• $\begingroup$ Okay, so this seems to be a legitimate line of thought, which I'd like to explore with a bit more depth. So, tell me if I got it wrong, you're saying that the emission would take place, just that I won't be able to see it. Is that right? and, if that's what you mean, would Photodetectors, or similar receiving antennas, be able to detect those emissions? $\endgroup$ Apr 24, 2021 at 9:31
  • $\begingroup$ All light signals you can see are emissions from atoms. In this sense you could describe a radiating atom as a little antenna, but I am not sure if this is what the OP was asking about. $\endgroup$
    – Thomas
    Apr 24, 2021 at 10:59
  • $\begingroup$ Hardik, what I am saying is that your eye would of course detect the photon emissions but your eye could not observe in detail the processes occurring in the atom which created the photons in the first place. $\endgroup$ Apr 24, 2021 at 18:20
  • $\begingroup$ Oh okay, got what you meant Niels. Thomas, I'm not really trying to relate the emission of photons through atomic processes, just through a technological pov. If an antenna can be designed to emit Microwaves or Radio waves, what would happen if we were to design an antenna, that could oscillate in terahertz(visible spectrum). Will it act as a luminous object at that point? would it emit visible light still? or do other physical phenomenons tend to step in and take over the process? $\endgroup$ Apr 25, 2021 at 9:28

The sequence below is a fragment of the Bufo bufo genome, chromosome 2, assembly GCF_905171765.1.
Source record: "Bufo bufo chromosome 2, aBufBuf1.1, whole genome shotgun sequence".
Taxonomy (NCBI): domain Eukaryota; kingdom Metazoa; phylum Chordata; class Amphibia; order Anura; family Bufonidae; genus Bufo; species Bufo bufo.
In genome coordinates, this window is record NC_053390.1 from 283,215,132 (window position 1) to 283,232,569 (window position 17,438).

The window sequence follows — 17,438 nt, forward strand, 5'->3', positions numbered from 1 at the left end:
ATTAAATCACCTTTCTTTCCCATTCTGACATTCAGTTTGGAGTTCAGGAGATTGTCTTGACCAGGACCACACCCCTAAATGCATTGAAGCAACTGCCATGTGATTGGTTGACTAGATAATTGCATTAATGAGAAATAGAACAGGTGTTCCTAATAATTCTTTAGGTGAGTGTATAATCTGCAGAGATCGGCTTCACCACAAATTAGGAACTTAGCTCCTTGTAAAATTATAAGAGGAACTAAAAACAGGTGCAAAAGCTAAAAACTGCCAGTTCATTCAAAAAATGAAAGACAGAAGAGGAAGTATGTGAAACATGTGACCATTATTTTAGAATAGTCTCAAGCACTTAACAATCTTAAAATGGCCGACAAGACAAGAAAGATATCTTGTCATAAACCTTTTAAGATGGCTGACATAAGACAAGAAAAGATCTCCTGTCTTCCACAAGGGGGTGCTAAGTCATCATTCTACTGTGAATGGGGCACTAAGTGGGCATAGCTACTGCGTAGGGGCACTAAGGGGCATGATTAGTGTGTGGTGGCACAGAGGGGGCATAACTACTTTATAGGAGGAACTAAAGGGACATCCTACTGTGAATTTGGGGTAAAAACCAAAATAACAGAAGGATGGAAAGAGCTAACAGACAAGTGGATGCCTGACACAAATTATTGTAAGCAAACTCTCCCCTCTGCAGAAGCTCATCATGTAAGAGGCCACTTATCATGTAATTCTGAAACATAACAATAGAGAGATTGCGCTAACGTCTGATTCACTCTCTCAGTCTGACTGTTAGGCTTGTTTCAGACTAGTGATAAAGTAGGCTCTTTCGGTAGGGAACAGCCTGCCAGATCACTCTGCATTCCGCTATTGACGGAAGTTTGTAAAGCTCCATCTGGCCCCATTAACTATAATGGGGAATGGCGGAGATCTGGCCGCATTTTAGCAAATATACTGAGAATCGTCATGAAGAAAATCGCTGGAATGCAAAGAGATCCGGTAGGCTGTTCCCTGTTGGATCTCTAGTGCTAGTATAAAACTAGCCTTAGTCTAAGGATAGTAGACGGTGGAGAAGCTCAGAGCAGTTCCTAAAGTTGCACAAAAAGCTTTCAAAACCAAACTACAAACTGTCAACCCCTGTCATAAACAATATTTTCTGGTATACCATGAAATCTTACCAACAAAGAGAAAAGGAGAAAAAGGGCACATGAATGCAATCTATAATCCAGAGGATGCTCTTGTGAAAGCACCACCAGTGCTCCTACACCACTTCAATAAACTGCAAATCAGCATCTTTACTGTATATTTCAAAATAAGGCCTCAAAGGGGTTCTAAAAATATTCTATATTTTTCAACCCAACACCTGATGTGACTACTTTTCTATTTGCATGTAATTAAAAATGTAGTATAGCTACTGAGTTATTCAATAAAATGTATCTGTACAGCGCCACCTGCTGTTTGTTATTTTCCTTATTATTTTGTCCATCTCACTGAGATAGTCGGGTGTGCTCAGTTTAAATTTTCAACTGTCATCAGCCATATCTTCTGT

You can do it with "plasmonic nanoantennas". I quote from this link

Out of all of the devices that emit visible light in a controlled way, plasmonic nanoantennas are the closest to traditional radio antennas. A plasmonic nanoatenna is a nanoscale, precisely shaped metal antenna that has plasma resonances excited in it (bunched-up electron oscillations). Since plasmonic nanoantennas rely on electrons that slosh back and forth between one point in space and another just like traditional radio antennas, thermal loss is still a major problem when they operate at visible light frequencies. For this reason, optical plasmonic nanoantennas are still laboratory oddities and are not practical sources of controlled visible light. Since lasers are becoming increasingly cheap, small, and reliable, there isn't really a motivation to develop plasmonic nanoantennas to emit information-carrying visible light. Furthermore, since electronic circuits can't run at optical frequencies, plasmonic nanoantennas can't be excited by hooking them up to an electronic circuit. They have to be excited by being hit with incident light. In this way, plasmonic nanoantennas aren't like traditional antennas at all. They are more like scattering objects.


Your Answer

By clicking “Post Your Answer”, you agree to our terms of service and acknowledge you have read our privacy policy.

Not the answer you're looking for? Browse other questions tagged or ask your own question.